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How Healthcare Employers Can Comply With OSHA’s Rules on Workplace Violence

OSHA's general duty clause now applies to workplace violence in healthcare Sec. of Labor v. Integra Health Mgmt., Inc., OSHRC Docket No. 13-1124 (March 2019), requiring healthcare employers to maintain workplaces “free from recognized hazards that are causing or likely to cause death or serious physical harm.” Abigail M. Kagan authored a primer for healthcare employers on the clause. In an article originally published on Bloomberg Law, she discusses: The four criteria OSHA considers in determining whether a general duty violation has occurred Engineering controls and administrative controls healthcare employers should take to protect workplaces A checklist healthcare employers can utilize to begin protecting employees Reproduced with permission from Copyright 2019 The Bureau of National Affairs, Inc. (800-372-1033) Access the full article.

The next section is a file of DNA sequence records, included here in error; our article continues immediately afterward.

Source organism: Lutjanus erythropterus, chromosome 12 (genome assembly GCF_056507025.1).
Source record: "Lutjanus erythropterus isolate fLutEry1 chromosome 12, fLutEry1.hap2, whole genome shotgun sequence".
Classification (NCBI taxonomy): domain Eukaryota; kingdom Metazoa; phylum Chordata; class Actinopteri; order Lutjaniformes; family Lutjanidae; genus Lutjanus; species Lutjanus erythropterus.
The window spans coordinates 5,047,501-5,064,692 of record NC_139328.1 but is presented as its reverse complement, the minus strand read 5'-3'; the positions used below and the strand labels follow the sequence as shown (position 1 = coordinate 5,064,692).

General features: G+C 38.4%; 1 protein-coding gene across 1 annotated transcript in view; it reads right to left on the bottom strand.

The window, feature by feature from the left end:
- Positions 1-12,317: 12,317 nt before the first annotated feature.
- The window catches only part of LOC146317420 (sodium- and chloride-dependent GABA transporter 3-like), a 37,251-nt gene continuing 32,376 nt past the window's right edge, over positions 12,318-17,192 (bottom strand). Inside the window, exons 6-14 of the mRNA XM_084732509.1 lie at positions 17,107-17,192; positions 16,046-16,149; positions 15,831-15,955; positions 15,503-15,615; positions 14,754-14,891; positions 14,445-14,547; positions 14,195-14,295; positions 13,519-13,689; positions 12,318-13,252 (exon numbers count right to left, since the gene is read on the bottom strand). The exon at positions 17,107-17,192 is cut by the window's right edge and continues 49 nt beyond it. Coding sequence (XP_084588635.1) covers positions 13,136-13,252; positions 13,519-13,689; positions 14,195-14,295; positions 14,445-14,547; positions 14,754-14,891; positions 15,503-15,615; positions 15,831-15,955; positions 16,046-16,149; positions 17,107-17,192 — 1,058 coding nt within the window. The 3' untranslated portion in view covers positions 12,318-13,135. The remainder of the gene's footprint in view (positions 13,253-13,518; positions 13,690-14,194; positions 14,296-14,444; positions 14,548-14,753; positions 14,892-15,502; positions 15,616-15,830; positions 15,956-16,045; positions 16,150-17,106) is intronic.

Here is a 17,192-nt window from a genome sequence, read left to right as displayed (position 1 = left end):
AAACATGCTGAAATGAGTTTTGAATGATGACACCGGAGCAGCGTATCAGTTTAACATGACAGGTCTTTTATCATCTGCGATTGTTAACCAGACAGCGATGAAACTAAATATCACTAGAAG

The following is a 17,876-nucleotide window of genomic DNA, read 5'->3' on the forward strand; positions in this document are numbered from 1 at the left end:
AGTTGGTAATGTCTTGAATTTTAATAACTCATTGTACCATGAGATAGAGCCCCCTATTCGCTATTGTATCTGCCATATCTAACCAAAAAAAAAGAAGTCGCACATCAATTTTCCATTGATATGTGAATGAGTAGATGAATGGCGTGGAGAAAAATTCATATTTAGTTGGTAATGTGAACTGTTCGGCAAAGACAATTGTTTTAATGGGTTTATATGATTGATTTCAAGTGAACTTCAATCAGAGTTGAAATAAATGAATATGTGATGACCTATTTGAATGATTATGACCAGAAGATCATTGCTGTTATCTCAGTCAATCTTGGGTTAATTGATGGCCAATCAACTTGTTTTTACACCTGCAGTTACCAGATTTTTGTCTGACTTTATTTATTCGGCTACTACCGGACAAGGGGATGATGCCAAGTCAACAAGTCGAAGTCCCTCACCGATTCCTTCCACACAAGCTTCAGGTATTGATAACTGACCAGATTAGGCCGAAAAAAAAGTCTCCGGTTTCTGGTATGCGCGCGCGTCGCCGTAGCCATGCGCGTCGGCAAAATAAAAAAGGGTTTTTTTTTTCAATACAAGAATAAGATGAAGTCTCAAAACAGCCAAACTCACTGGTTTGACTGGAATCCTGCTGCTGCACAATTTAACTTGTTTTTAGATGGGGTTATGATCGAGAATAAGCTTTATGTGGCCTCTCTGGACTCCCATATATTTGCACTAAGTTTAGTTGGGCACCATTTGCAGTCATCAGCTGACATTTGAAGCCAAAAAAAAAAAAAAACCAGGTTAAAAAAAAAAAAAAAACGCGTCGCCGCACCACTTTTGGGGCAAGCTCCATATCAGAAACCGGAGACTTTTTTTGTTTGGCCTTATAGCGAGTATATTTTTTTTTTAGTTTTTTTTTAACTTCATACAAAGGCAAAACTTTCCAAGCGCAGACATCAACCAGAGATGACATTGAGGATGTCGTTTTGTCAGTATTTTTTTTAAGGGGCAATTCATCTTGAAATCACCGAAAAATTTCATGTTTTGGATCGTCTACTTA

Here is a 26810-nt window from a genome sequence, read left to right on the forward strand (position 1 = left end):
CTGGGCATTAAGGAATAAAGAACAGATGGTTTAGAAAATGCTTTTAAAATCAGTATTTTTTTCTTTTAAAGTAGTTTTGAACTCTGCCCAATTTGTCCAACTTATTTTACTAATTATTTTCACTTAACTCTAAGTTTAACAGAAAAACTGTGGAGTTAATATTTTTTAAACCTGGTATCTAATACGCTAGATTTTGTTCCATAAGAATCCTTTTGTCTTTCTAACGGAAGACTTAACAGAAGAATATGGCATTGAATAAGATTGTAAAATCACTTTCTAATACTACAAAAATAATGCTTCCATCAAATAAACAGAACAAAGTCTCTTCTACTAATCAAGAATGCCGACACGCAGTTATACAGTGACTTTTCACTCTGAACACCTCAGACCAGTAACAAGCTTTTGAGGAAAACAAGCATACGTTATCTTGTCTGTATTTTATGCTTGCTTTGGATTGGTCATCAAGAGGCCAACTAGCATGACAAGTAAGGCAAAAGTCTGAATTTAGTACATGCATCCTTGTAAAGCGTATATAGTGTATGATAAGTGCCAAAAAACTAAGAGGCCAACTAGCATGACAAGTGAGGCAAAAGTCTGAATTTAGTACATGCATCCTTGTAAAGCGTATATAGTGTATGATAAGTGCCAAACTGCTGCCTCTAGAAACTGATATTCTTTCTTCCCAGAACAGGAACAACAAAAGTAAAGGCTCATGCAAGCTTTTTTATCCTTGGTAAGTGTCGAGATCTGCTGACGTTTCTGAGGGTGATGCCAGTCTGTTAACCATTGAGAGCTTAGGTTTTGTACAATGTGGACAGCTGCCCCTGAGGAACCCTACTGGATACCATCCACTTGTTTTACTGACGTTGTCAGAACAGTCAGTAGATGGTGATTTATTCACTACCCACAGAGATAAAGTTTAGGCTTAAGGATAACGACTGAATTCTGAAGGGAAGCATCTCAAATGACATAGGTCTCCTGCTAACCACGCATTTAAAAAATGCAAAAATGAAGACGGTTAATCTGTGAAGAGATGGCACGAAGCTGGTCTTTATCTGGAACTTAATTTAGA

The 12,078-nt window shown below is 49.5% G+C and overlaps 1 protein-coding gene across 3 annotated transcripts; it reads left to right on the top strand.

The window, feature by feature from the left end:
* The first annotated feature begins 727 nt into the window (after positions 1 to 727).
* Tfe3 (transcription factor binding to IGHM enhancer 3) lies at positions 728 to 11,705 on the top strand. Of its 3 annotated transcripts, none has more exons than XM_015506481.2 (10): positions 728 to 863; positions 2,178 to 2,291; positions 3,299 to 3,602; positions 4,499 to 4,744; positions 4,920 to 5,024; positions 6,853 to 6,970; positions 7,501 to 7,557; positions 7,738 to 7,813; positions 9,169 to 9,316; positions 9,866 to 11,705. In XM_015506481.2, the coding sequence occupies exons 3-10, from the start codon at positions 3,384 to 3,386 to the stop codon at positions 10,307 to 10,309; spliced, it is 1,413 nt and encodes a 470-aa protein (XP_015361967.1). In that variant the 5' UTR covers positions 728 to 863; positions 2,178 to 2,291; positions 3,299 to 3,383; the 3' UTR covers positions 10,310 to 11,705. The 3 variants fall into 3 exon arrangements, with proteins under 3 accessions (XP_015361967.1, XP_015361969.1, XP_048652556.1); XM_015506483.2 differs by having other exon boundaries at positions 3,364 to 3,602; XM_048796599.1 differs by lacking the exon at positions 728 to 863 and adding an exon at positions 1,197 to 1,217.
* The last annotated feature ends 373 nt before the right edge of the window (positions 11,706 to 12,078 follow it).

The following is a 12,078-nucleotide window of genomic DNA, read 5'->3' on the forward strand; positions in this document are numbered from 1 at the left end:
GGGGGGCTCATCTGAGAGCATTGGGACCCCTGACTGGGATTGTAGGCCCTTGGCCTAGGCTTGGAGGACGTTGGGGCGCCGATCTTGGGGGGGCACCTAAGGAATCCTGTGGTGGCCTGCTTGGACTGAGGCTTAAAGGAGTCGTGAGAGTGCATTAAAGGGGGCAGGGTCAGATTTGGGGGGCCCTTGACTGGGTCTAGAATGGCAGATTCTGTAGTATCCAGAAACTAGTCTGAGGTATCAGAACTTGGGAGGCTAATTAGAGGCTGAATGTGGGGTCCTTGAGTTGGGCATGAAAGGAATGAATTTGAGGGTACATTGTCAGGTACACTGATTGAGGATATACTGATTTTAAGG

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Workplace Violence

by Heather Egan Sussman, Arthur G. Sapper and Bethany K. Hatef During the holiday season, stress can run high.  Holidays can bring less sleep, increased pressures and even family tension.  This can affect the workplace and increase the risk of confrontation or even violence.  The Occupational Safety and Health Administration (OSHA) recently issued its first guidance directive regarding how OSHA will enforce the Occupational Safety and Health Act against workplace violence hazards.  Over the past 15 years, OSHA notes, workplace violence has remained among the top four causes of occupational death.  According to the Bureau of Labor Statistics, workplace homicide was responsible for more than 3,000 occupational deaths between 2006-2010. The directive defines “workplace violence” as “violent acts (including physical assaults and threats of assaults) directed toward persons at work or on duty.”  OSHA states...

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